You can't park a bike just anywhere in Kyoto; often you have to get paid parking

The canal paths made for perfect cycling.
I wish I’d had more time for biking in Kyoto. Although there is plenty of traffic, drivers are very considerate and there is much good infrastructure. I was concerned it would be confusing to get used to riding on the left, as is the rule in Japan. However, this was my informal observation – and I’m not sure whether it’s accurate or not. When bikes and cars shared the road it seemed to be the convention for bikes to ride opposite the oncoming traffic. This meant I got to ride on the right, as I was accustomed to do.

Total mileage – about 8 miles.

Ride 4: October 25, 2016 – Two words: jet lag. When I returned from Japan I was exhausted but found myself unable to sleep at night. My body’s internal clock was all confused. After five weeks of travel, where I rarely had access to the kind of strong French Roast coffee I normally brew at home, I was really looking forward to a gigantic mug of my own home brew. I had plenty of coffee at home, but no cream, and I wanted the whole perfect cup. So I took my coffee in a travel mug to Village Sweet in Westover, added their yummy cream, and bought a pumpkin scone. It was divine! (Note on bike friendliness: there is no place to park right in front of Village Sweet, but plenty of good bike parking across the street in Westover, and their baked goods are worth the minor inconvenience.) From there I went to the gym to lift weights and take a steam – two other things I’d been without for 5 weeks - and then picked up the last installment of my summer CSA, so I’d have some fresh veggies. I was in quite a fog. Total mileage – about 6 miles.

They make delicious scones (and cookies)
Ride 5: October 31, 2016 – Well, everybody seemed to be hopping on the early voting bandwagon so I decided I would, too. I rode to the Arlington Courthouse, cast my ballot and then stopped at Northside Social where I had a ginger-turmeric tea and pistachio chocolate chip cookie: both delicious. (Bike friendliness note: NS has 3 bike "staples" but they are usually full. Perhaps a few more are in order as the place is - with good reason - very popular.) From there I made a stop at the library and headed home for a total of about 8 miles. The leaves were beautiful, the air crisp, and I felt lucky to have such great bike riding weather.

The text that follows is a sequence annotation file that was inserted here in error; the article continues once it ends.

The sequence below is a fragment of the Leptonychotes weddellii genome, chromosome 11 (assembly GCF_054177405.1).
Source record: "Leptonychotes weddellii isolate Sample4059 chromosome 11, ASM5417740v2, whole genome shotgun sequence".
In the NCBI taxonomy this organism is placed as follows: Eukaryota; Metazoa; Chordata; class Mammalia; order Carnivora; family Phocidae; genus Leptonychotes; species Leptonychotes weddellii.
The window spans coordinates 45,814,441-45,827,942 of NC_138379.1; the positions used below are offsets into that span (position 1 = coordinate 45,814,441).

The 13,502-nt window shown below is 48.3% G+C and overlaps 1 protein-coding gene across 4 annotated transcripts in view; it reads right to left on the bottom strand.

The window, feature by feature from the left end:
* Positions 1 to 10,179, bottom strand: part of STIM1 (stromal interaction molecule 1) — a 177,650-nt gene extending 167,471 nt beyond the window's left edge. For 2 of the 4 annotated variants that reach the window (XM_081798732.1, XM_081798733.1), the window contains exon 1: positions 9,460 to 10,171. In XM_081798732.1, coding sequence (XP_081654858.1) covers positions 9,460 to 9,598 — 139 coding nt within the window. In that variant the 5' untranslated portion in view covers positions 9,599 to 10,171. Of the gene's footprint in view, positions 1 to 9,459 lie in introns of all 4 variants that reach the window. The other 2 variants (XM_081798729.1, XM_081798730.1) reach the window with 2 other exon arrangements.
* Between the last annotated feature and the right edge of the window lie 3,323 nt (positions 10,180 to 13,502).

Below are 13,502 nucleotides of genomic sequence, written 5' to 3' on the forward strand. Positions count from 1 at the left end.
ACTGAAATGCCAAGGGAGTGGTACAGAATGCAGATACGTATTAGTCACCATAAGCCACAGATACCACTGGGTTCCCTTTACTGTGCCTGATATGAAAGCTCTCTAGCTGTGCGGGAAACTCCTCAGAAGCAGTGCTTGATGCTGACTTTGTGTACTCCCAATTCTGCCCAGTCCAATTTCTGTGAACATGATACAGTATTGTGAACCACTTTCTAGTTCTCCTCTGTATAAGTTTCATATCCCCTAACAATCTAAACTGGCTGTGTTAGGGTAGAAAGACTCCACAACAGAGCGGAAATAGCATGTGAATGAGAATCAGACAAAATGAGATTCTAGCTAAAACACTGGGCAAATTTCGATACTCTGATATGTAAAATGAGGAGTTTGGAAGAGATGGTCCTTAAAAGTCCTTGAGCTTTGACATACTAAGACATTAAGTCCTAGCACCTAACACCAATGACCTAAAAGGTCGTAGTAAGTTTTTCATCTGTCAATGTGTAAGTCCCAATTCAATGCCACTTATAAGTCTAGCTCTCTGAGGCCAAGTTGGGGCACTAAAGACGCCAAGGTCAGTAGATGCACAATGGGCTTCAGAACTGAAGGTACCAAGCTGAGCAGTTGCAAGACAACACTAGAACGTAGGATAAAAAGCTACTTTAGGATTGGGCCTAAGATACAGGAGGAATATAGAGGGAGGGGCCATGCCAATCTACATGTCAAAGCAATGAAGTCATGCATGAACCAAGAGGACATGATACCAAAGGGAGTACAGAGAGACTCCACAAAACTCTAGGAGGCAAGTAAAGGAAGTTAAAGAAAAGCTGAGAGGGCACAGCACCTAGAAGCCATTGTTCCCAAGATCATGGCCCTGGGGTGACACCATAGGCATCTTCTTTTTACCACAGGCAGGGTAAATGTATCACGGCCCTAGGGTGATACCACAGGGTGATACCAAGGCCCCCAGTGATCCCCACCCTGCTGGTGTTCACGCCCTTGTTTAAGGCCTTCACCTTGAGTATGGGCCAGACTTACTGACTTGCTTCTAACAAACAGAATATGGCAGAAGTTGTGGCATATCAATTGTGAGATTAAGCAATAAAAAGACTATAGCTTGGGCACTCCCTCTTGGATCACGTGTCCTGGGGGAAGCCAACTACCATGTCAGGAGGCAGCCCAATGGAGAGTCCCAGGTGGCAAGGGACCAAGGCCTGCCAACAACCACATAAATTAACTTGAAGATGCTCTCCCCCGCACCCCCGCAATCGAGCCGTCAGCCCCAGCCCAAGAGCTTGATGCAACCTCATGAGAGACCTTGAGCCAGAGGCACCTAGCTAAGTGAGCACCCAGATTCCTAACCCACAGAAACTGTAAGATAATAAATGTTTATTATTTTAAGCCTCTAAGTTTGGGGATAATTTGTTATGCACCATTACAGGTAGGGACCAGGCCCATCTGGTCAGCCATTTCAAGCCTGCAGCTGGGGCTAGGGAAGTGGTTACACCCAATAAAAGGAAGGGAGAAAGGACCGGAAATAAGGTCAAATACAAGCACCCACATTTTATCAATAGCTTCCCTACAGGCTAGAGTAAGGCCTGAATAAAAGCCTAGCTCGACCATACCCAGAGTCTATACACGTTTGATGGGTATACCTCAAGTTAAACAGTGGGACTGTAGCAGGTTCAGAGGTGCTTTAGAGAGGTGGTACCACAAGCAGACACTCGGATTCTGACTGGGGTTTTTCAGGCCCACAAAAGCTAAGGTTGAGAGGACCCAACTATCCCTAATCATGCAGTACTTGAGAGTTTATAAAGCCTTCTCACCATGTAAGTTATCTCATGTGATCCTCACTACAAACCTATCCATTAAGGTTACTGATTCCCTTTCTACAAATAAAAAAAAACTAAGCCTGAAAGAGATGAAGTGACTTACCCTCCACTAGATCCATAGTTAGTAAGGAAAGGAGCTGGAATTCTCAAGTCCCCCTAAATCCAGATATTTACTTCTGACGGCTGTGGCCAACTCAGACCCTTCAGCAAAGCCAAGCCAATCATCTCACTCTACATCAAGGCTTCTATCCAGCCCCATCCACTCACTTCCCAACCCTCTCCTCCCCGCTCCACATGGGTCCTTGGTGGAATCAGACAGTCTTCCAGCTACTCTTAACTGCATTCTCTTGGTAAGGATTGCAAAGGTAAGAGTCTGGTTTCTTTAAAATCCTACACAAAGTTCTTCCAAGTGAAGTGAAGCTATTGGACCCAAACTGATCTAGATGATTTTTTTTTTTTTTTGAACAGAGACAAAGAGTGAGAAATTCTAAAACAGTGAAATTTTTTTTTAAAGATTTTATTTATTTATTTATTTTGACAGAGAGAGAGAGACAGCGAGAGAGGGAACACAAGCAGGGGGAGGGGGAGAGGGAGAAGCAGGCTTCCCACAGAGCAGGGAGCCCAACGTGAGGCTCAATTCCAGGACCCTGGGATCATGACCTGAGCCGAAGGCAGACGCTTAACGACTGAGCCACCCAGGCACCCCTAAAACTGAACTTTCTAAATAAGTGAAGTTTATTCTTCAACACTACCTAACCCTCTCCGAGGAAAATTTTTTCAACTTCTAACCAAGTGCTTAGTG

(Postscript - no we are not going to ruin the joy of biking by talking about the election.)

Ginger-turmeric tea seems to be the latest craze.
Ride 6: November 7, 2016 - With the change to standard time it now gets dark very early. Bike Arlington sponsors a free light giveaway and I volunteered to help by the bike counter in Rosslyn. It was great fun to give away lights and encourage people to pick up other reflective gear to help them stay visible in the dark. 

Lots of cyclists stopped for free lights
Once the sun went down, however, I got quite chilled, even with my jumping around to attract cyclists. So I left for home, decked out with a few supplemental blinky lights and a new Bike Arlington reflective vest. I decided to stop at The Italian Store, close to home, thinking I could get a decaf cappuccino. No luck - their coffee bar had closed up for the night. But I needed something hot, even after fast-pedaling 4 miles up hills. So I got a slice of pizza and a limonata. Total distance - 10 miles.

New supplemental lights

I wanted hot coffee, but had to settle for hot pizza and cold drink.
Ride 7: November 11, 2016 - Is any coffeeneuring season complete without taking at least one ride on a bike share? Not for me and I love the challenge of seeking our bike share systems wherever I travel. But who'd a thunk I'd find one in Corpus Christi, Texas? Okay - here's a little self-promotion. An essay I wrote was awarded first place in creative nonfiction by the Coastal Bend Wellness Foundation - a very worthy organization that provides free health services and promotes women's health. Published in the literary journal of Texas A&M University - The Switchgrass Review - I was invited to read from my work at their fall festival. 

I think the total system has 40 bikes and fewer than 10 docks.
The next morning I checked out the city's new bike share system - in operation since August. I had planned ahead and downloaded the Zagster app, which you need to secure a bike. Unlike other bike share systems, these bikes are secured to their dock with a U lock. The key is in a locked box on the back of the bike. When I could not unlock the first bike, I called customer support which was quick to respond - even at 8 a.m. on Veteran's Day! They cancelled my ride and I was able to unlock the next bike. 
The light made it hard to get a good photo of the Selena statue
The docking station was just steps from my hotel, and right on the Gulf of Mexico. I rode as far as I could go up the shoreline, which had a nice multi use path, past the statue of the Tejano star Selena, a Corpus Christi native who was tragically murdered at the age of 23. Going north I came to the arts and entertainment area, with many museums and so forth. A large construction area made it challenging to get from the shoreline and ride more inland. I had searched for coffee shops, but then made many wrong turns and did not manage to find one that looked appealing. Ideally, I would have found a place serving a Tex-Mex breakfast. But it was not to be.